Understanding the impact that the environment can have on the long-term well being of gearboxes is key to keeping them healthy. According to experts at Philadelphia Gear (philagear.com, King of Prussia, PA), environmental factors can significantly influence gear-drive service life and associated maintenance costs. A white paper from the company offers tips on how to deal with several of those factors, including temperature and temperature variations.
When choosing lubricating and cooling oil for a particular gear-drive application, consider viscosity under normal and “cold iron” conditions. The viscosity must be capable of providing adequate oil film to support gear-tooth and bearing loads under all operating conditions. When a gear drive is in the “cold iron” state, viscosity must be low enough so that during the unit’s operation, the splash-lubrication or force-feed lubrication system is capable of distributing the proper amount of oil to where it’s needed. If oil is too thick (due to the cold), there may be no splash, or the pump in a force-feed-lubrication system might stall, thus failing to supply oil to critical surfaces.
Several oil characteristics must be taken into account when selecting products for specific applications and temperature differentials. Some formulations have a flatter temperature index than others, meaning that, as oil temperature increases, viscosity will decrease at a lesser rate than comparable fluids. For example, synthetics have a flatter temperature index than mineral-based oils and, at a low temperature, will be less viscous than similar-viscosity mineral-based products.
Many locales, of course, experience severe temperature swings from summer to winter that can dramatically affect oil viscosity. Sites in such regions should change to different-viscosity products as seasons change. Oils that aren’t changed out seasonally could thin to a kerosene-like consistency in severe summer heat, and thicken to a molasses-like substance in frigid winter cold. Either scenario puts gear drives at risk. (NOTE: To help overcome environmental extremes, oil heaters are often employed to maintain a minimum oil temperature of 40 F to 50 F during colder months, and air-to-oil or water/glycol-to-oil coolers are used to control oil operating temperatures during extreme heat.) MT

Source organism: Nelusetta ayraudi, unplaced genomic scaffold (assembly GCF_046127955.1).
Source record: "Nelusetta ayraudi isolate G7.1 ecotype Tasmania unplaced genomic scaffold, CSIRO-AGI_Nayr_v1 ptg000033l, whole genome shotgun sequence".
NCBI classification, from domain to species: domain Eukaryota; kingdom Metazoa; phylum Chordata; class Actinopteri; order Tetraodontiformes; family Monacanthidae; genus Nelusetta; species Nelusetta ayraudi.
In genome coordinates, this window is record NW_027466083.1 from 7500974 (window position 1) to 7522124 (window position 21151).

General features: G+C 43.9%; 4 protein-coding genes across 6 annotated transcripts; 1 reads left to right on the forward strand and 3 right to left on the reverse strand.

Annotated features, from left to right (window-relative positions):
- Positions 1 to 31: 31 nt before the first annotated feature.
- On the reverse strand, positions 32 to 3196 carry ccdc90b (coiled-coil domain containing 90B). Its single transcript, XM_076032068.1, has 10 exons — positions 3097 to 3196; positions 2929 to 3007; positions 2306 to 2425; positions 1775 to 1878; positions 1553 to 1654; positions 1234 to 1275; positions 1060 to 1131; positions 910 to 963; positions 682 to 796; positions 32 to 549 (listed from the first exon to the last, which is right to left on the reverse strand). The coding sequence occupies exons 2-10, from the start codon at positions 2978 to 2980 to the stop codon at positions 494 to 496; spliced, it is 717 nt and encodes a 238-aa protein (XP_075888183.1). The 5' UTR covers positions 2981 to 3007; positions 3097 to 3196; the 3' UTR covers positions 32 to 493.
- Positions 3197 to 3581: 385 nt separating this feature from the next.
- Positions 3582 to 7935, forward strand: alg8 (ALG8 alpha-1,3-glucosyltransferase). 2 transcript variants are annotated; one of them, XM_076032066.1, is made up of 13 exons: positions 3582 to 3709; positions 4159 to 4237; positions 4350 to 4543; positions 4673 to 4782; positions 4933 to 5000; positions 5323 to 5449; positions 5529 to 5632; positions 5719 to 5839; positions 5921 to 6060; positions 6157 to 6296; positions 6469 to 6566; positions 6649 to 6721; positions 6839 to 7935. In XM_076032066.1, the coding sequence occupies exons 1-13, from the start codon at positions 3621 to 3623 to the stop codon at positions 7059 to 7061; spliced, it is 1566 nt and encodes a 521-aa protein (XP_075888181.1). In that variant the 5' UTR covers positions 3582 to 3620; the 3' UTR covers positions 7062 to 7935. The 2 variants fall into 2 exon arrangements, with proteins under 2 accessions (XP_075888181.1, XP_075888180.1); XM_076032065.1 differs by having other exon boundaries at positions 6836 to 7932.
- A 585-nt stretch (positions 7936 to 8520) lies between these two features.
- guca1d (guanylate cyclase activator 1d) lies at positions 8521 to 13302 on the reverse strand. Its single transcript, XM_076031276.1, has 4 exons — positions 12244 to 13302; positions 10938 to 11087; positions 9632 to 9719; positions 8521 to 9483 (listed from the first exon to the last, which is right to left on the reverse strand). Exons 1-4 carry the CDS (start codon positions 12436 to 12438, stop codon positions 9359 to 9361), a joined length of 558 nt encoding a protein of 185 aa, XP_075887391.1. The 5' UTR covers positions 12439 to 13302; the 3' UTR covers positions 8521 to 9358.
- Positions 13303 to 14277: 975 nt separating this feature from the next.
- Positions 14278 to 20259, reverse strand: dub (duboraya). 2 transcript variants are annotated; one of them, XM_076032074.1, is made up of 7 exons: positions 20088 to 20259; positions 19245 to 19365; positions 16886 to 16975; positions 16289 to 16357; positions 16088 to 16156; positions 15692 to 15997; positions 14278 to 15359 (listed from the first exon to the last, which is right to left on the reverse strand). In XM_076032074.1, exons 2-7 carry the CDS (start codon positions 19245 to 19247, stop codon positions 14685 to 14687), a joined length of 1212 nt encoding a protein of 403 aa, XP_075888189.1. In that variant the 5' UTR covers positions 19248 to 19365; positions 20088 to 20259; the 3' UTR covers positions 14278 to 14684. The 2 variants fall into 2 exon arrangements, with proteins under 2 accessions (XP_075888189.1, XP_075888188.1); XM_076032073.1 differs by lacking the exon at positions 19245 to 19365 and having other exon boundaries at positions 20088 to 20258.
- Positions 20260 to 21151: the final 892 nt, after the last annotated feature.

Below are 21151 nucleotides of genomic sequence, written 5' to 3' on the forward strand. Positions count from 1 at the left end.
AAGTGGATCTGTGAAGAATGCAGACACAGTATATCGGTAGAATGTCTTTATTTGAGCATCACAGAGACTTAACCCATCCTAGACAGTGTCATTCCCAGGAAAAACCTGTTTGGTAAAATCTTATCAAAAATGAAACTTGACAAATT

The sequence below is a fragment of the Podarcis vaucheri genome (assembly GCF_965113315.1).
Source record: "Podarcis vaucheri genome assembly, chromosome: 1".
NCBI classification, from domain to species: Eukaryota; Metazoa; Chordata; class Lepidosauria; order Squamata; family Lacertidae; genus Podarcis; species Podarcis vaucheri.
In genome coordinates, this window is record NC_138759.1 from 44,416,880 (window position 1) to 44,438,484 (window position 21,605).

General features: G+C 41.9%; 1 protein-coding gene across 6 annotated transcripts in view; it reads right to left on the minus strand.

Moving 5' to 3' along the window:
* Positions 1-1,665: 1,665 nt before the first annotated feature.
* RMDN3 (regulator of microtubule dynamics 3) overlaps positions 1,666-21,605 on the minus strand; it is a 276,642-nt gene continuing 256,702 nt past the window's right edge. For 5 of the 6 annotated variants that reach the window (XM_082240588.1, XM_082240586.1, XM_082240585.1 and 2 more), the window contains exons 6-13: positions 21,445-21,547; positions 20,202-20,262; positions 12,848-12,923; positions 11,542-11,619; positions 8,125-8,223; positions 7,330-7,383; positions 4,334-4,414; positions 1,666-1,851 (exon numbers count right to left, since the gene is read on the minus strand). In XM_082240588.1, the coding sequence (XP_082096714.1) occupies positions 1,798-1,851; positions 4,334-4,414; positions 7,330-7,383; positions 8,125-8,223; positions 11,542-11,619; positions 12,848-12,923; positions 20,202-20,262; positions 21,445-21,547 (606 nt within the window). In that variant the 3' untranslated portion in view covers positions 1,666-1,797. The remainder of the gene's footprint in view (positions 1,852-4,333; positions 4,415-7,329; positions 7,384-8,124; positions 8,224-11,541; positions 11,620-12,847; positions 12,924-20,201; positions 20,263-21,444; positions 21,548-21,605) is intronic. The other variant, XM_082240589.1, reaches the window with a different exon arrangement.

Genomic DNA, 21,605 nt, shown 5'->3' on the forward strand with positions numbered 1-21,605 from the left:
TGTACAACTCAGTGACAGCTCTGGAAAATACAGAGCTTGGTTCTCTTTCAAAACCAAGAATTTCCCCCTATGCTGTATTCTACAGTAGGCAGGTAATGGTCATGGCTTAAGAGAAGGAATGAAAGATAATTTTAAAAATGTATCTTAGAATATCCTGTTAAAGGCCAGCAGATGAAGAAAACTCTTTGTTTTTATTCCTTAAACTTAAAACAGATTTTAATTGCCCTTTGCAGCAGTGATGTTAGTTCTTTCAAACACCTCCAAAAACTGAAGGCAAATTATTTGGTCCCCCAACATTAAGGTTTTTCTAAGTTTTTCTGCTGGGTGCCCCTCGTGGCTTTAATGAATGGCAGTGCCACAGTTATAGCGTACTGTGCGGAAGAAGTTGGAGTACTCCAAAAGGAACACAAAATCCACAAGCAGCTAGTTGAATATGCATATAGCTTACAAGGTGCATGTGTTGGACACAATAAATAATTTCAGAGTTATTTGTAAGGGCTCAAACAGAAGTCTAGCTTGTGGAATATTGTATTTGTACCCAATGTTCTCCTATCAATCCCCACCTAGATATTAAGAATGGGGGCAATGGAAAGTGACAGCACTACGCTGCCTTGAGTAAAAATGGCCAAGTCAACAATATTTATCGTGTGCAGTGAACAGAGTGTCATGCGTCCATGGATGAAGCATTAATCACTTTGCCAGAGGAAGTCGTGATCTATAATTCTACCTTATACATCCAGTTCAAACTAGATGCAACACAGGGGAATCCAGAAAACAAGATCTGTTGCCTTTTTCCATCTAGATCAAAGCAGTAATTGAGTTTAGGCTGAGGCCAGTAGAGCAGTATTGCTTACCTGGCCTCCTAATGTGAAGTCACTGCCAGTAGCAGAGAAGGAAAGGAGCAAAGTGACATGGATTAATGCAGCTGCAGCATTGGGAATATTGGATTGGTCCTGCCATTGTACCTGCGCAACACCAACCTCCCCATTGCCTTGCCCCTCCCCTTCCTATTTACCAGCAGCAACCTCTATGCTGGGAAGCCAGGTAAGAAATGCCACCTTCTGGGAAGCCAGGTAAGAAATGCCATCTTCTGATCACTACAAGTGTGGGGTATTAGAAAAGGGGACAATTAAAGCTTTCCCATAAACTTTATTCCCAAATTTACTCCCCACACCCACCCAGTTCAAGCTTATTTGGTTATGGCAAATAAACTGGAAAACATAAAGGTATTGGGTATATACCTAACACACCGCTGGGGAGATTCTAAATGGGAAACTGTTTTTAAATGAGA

When gear operation generates higher-than-normal operating temperatures, mineral-based oil can break down and lose some of its lubricating capability. Over time, this deterioration can cause the fluid to separate into its constituent organic parts, i.e., carbon, hydrogen, and oxygen in various chemical combinations. In such cases, the carbon manifests as fine grit that can be introduced into the oil. If this condition persists and the sludge approaches the thickness of the oil film between gear and bearing components, a loss of film can be expected. This situation, in turn, could result in metal-to-metal contact between gears and bearing components, eventually leading to gearbox failure.
Extreme Pressure (EP) mineral oils, in particular, contain additives such as phosphorous and sulfur, that enhance the products’ ability to support load, but, when broken down, introduce additional, potentially corrosive and abrasive, materials into the mix. Thus, when using EP oils, it is extremely important to monitor the oil through periodic sampling.
While the additives in EP products increase load-carrying capacity, they can be depleted over time. In that event, such oils no longer exhibit their original load-carrying capabilities. How can you tell if this is happening/has happened? Extended gearbox operation with EP oil that has lost its load-carrying capabilities can result in gear-tooth overload symptoms such as pitting.
— Jane Alexander, Managing Editor
For more information from Philadelphia Gear’s experts, and/or to request a copy of “The Impact of Environmental Conditions on Gearbox Lifecycle,” (the white paper on which this article is based), visit philagear.com.